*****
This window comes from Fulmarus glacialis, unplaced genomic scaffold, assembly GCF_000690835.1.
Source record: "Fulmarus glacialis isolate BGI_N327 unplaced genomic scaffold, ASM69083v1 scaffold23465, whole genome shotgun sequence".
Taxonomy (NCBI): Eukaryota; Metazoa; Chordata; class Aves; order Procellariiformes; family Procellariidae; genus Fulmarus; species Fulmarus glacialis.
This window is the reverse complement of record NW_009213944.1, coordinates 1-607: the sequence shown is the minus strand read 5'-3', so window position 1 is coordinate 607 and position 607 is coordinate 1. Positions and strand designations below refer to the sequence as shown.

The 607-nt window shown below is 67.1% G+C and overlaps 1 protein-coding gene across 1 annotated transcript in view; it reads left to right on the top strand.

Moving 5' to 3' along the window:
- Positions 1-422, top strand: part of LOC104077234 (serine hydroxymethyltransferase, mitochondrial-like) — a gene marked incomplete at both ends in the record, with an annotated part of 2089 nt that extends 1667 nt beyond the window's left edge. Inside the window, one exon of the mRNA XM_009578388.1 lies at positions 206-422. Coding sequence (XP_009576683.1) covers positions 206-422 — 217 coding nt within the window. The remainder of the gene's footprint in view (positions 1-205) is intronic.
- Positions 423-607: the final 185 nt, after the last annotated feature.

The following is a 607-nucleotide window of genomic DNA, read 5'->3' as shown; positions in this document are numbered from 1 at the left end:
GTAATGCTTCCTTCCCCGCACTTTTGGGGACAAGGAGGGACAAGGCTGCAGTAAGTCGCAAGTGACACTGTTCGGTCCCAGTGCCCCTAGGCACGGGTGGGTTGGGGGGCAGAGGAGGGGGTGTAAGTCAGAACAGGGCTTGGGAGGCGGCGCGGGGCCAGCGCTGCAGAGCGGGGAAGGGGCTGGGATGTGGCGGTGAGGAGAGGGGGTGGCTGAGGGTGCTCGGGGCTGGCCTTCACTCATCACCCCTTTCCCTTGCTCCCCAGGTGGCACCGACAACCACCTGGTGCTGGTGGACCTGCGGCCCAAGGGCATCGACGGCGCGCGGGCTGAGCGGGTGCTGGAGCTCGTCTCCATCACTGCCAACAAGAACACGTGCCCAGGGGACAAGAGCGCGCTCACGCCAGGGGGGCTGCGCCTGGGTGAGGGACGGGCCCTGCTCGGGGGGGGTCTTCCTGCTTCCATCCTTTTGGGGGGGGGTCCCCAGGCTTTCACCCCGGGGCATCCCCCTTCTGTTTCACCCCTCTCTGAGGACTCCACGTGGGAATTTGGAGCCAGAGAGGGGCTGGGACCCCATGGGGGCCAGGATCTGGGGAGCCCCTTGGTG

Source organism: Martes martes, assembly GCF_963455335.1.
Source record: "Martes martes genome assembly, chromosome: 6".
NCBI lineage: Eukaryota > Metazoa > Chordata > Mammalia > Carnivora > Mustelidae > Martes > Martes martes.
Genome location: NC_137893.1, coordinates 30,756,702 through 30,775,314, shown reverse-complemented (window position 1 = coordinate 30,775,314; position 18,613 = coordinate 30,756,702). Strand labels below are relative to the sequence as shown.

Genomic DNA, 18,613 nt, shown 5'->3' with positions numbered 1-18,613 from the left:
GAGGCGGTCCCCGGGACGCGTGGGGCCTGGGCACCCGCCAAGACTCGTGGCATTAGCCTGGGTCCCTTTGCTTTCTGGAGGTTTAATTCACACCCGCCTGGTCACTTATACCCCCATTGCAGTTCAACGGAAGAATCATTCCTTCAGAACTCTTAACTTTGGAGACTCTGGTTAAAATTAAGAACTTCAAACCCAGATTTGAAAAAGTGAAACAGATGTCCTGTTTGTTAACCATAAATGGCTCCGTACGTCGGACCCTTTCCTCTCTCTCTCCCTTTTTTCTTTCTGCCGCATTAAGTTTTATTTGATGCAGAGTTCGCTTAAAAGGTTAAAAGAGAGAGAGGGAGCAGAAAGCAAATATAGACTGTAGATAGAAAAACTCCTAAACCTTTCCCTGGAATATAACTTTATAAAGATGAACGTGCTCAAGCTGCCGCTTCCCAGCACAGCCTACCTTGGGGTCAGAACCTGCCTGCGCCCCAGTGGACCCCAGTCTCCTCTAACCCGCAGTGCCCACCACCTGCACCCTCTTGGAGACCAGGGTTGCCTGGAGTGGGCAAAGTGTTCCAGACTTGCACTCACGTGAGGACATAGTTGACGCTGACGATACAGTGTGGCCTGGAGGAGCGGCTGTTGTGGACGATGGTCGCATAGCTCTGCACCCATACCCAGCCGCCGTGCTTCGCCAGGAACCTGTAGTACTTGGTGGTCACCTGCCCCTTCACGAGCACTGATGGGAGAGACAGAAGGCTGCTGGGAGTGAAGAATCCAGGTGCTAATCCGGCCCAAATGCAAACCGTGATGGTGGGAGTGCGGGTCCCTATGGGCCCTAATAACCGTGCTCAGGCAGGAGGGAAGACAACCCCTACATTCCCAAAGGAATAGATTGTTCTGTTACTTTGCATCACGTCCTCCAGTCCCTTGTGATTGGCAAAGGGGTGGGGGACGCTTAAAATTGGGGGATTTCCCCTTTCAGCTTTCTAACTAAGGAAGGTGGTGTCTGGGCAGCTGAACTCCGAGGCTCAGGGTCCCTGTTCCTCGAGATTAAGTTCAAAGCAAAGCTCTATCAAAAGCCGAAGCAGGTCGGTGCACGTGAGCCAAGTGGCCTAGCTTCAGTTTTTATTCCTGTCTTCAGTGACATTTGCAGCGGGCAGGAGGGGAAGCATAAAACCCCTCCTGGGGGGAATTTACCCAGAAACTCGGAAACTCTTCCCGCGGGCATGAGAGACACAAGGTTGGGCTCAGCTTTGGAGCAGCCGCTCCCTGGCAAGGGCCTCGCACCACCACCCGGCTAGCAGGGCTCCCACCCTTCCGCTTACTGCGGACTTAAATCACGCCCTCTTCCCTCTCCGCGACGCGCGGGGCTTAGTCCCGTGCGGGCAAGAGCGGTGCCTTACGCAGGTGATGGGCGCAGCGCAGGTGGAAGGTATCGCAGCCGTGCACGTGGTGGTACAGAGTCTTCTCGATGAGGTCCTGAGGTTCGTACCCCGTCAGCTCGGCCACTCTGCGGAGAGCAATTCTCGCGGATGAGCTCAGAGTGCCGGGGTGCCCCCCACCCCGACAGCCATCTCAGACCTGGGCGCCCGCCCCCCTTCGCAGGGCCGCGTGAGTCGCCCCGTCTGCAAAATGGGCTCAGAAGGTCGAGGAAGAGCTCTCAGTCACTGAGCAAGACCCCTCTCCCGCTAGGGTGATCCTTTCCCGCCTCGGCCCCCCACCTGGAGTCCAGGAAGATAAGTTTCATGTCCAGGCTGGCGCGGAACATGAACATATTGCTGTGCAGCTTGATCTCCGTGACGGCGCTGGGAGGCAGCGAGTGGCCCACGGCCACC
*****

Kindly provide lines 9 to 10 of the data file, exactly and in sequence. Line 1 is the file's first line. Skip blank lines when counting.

The following is a 607-nucleotide window of genomic DNA, read 5'->3' as shown; positions in this document are numbered from 1 at the left end:
GTAATGCTTCCTTCCCCGCACTTTTGGGGACAAGGAGGGACAAGGCTGCAGTAAGTCGCAAGTGACACTGTTCGGTCCCAGTGCCCCTAGGCACGGGTGGGTTGGGGGGCAGAGGAGGGGGTGTAAGTCAGAACAGGGCTTGGGAGGCGGCGCGGGGCCAGCGCTGCAGAGCGGGGAAGGGGCTGGGATGTGGCGGTGAGGAGAGGGGGTGGCTGAGGGTGCTCGGGGCTGGCCTTCACTCATCACCCCTTTCCCTTGCTCCCCAGGTGGCACCGACAACCACCTGGTGCTGGTGGACCTGCGGCCCAAGGGCATCGACGGCGCGCGGGCTGAGCGGGTGCTGGAGCTCGTCTCCATCACTGCCAACAAGAACACGTGCCCAGGGGACAAGAGCGCGCTCACGCCAGGGGGGCTGCGCCTGGGTGAGGGACGGGCCCTGCTCGGGGGGGGTCTTCCTGCTTCCATCCTTTTGGGGGGGGGTCCCCAGGCTTTCACCCCGGGGCATCCCCCTTCTGTTTCACCCCTCTCTGAGGACTCCACGTGGGAATTTGGAGCCAGAGAGGGGCTGGGACCCCATGGGGGCCAGGATCTGGGGAGCCCCTTGGTG